and simple celebration of baptism and of the Eucharist. The Cross of Calvary, which had been the conteinptible instrument of the execution of slaves, adorned the summit of the churches, and was depictured on the standard of the legions. As soon as divine honours were paid to Christ, the heathen acknowleged the weakness of his gods. -- The barriers of national cunity and inveterate prejudice, which had for ages obstrucicd the intercourse of mankind, through the increasing influence of Christianity were broken down; and the inhabitants of different countries, with benignant looks of esteem and cordiality, met around the social hearth or filled the solemn assembly. The Jet, enlightened by the evangelical law, no longer viewed the Gentile with disdain, or refused him the cominon offices of benevolence: nor did the converted Gentile any longer survey the Jew as the hater of mankind and the advocate for an iniolerant superstition. The nations, who, before the glorious advent of Christ, had been only distinguished by their abject and coarse barbarity, rose, from the condition of rude savages, to a higher cleration in the scale of reason and of morals. The Egyptian Idolater ceased to bend at the shrine of Serapis and Typhong and to exalt the sacred aniinals of his country to the rank of celestial spirits. The mysterious syinbols of the sacerdotal hieroglyphich were changed for the practical and intelligible precepts of the GospelThe Parthian and Persian tribes instituted the decent rites of sepulture, abolished their incestuous alliances, and restrained the inordinate license of polygainy. The varlike inhabitants of Scythia, of Germany, of Spain, of Pannonia, and Briain, forsook their gloomy superstition for the pure religion of Christ; and, while its precepts softened their ferocious spirit, they imbibed a taste for literature and for arts. Their adoption of Christianity from their Roman foes was, at once, an argument of its intrinsic excellence and of their ardent and sincere veneration for truth. They relinquished the savage prospect of reveling afier death in the gloomy palace of Odin for the bright hope of a heaverly paradise. They no longer shed the blood of human victims at the altar of their shapeless idols, but bent a willing knce to the God of mercy. The druids, who were wont to lead the rude inhabitants of Germany and Gant from the deep recesses of the forests to the field of carnage and deathì, and inspired them with the delusive hope that the soul would re-animate another body, were succeeded by peaceful orders of ecclesiastics, who taught their converts the real value of life and the true doctrine of immortality. Kett's Barnpton Lectures, Sermon 4, p. 149, &c.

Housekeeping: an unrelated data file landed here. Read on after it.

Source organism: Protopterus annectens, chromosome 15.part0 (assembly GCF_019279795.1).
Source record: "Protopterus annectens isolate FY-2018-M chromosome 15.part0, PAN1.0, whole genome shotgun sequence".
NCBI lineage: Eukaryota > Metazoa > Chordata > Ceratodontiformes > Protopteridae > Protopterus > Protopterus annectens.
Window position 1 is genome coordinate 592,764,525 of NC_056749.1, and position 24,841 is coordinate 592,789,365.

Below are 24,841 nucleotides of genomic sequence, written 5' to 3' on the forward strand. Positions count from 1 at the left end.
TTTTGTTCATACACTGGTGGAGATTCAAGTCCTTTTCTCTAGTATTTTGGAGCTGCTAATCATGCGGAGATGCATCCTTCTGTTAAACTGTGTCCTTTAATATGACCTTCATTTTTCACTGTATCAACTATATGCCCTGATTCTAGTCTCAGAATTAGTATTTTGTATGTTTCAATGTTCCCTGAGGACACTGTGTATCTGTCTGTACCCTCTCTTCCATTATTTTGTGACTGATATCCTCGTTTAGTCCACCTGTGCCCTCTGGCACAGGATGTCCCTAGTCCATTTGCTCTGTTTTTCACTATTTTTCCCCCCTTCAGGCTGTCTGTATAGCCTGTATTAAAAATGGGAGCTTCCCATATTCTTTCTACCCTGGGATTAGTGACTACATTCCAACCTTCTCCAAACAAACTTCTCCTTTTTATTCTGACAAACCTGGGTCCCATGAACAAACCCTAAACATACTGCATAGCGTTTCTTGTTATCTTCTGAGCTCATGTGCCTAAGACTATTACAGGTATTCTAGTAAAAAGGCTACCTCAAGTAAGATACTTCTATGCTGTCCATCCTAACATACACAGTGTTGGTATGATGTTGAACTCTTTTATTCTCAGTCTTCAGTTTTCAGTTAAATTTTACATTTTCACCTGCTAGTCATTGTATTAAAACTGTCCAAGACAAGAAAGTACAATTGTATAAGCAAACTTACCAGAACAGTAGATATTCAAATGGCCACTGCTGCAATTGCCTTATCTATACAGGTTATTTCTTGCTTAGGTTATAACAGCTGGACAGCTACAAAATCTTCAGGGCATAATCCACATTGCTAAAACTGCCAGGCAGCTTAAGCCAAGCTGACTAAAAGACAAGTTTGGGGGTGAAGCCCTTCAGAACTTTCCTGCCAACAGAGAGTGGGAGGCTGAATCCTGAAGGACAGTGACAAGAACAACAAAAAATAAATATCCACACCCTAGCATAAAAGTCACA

The term Son of God, I suppose, was then first assumed, when the acros suet syevetu, and that therefore the rigus was not necessarily usos. The royos, who existed in the beginning, who existed with God, who was God, who existed from all eternity, av again, with God, became incarnate; and, in consequence of this incarnation, “We beheld his glory, the g.ory as of the only-begotten of the Father,” After this, the erangelist drops the term royos, and uses only uvos; and, of the unos, he says, (c. iii.)